Warderick Wells Cay
After a 6 hour trip from Nassau to Highborn Cay (which was beautiful) we sailed to the Exumas Cay Land and Sea Park. The park is about 176 square miles and consists of several islands. The main office is in Warderick Wells and that is where we started. I am not sure if the pictures could even show the beauty of this place at all. The water is perfectly blue and full of life and the beaches are pristine. This section of the park has numerous hiking trails to enjoy. Here our a few pictures of Walden in the mooring field.
We did the short hike to Boo-boo hill. On top of the hill you can find a pile of signs from driftwood and other scraps of wood showing names of the boats that visited this place. We found some driftwood later and will hopefully leave our mark in few weeks as we come back with my parents. The trail to the Boo-boo hill led us through water and a little palm forest.
Here are the signs with all the boat names; hopefully ours will be there in a few weeks.
There are also blow holes located near Boo-Boo Hill. A blow hole is a hole in the cliffs overhanging the Atlantic ocean that under certain conditions (high tide and high wind) the will blow water through. It was not that kind of weather for us.
We did some snorkeling right of the back of our boat. The kids were jumping in and out of this clear water all the time.
We had a small coral reef behind our boat and since the kids were tired from swimming we went by ourselves. On the way back to the boat we found a surprise visitor in the back of our boat near the sugar scoops where our swim ladder is located; a nurse shark. I scrambled up the ladder pretty quickly. Luckily he went to the other side of the boat while we were climbing up on it. The shark came right back and was waiting for hand outs. Nurse sharks are not usually swimming on the surface like this one did. He hung out with us for the next couple of hours.
We had also reunited here with Summercamp and INNTW (If not now then when),which are two kids boats. We all went on a hike in Emerald Bay. It wasn’t as nice as the Boo-Boo Hill hike, but it was fun, especially for the kids. They took off and were not concerned about us at all. The boys (dads) decided to swim back for the dinghies while us (moms) and kids hung out on the beach two coves over from our dinghies. I think all the people in the mooring field could hear our kids cheering for their swimming dads. The Dads did come back with beverages. I am thinking that maybe this was the real reason why they went instead. They wanted to spare us the hike back or they just wanted a beer?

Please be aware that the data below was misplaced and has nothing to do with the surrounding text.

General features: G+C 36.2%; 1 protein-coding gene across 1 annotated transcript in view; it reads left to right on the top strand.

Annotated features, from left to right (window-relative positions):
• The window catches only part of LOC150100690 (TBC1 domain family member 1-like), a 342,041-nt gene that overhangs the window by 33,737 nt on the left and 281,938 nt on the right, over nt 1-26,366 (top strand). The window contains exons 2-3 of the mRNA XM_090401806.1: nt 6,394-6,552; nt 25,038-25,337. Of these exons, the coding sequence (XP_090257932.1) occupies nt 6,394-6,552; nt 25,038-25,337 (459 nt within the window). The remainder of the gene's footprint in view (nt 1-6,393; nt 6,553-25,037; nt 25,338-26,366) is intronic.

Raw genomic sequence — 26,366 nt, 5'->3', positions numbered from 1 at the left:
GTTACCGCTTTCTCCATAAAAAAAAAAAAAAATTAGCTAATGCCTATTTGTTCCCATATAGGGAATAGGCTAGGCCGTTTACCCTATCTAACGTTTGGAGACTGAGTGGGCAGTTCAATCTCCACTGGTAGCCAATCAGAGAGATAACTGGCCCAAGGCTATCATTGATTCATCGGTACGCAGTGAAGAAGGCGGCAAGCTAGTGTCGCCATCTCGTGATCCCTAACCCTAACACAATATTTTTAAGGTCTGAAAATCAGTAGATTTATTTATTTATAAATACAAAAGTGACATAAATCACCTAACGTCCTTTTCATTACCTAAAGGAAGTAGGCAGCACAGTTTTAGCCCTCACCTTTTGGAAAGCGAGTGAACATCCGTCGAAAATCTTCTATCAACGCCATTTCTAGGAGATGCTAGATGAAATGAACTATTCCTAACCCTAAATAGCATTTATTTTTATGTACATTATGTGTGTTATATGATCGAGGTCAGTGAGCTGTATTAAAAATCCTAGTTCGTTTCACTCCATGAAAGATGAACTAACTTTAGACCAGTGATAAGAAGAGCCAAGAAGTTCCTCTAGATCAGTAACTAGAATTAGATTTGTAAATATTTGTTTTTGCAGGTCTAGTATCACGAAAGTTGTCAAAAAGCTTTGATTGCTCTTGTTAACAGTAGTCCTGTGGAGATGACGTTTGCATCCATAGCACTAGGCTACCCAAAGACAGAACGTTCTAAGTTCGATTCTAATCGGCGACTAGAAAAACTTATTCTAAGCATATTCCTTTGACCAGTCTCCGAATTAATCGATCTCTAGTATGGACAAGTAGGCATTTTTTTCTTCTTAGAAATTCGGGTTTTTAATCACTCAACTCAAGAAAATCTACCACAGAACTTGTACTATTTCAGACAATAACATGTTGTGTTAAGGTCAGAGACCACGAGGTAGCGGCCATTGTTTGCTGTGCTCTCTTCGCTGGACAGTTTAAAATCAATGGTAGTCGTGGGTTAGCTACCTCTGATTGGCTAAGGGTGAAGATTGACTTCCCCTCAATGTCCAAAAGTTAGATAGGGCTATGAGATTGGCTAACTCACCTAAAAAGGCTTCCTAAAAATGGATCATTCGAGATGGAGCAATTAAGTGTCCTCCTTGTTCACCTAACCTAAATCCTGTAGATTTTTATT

Our next stop in Exuma Park was Cambridge Cay. We used the moorings provided by the park again. Our plan was to visit the Dundas Cave, but the winds were very strong for us to visit the cave, but we will be back.
We took a hike on the top of the ridge behind the mooring site. We had some strong winds and waves on the Atlantic ocean side. This was the highest hill we climbed on while in the Bahamas. The view was breathtaking, but it looked more like a picture of Ireland with the raging sea, cliffs and strong wind. It was a different kind of beauty.
Here is our Walden and it looks pretty tiny compared to those big yachts.
We also couldn’t pass on snorkeling ‘The Aquarium’. The name is an exact description of what it looks like. The minute we arrived and tied our dinghy to the mooring ball hundreds of Sergeant Majors, some Jacks and Night Sargents surrendered our boat waiting to be fed. And yes we brought some crackers, don’t judge, we don’t do this usually. The snorkeling was awesome and it did look like an aquarium. Aside of the named fish we saw a couple of Rays, a Sea Turtle, a Bahamian Grouper and a couple of different kinds of Parrot Fish. The rest of the fish I don’t know nor we remember.
We also checked out a small airplane wreck on the way back to the boat.
Our handsome and supper happy driver brought us safely to the boat.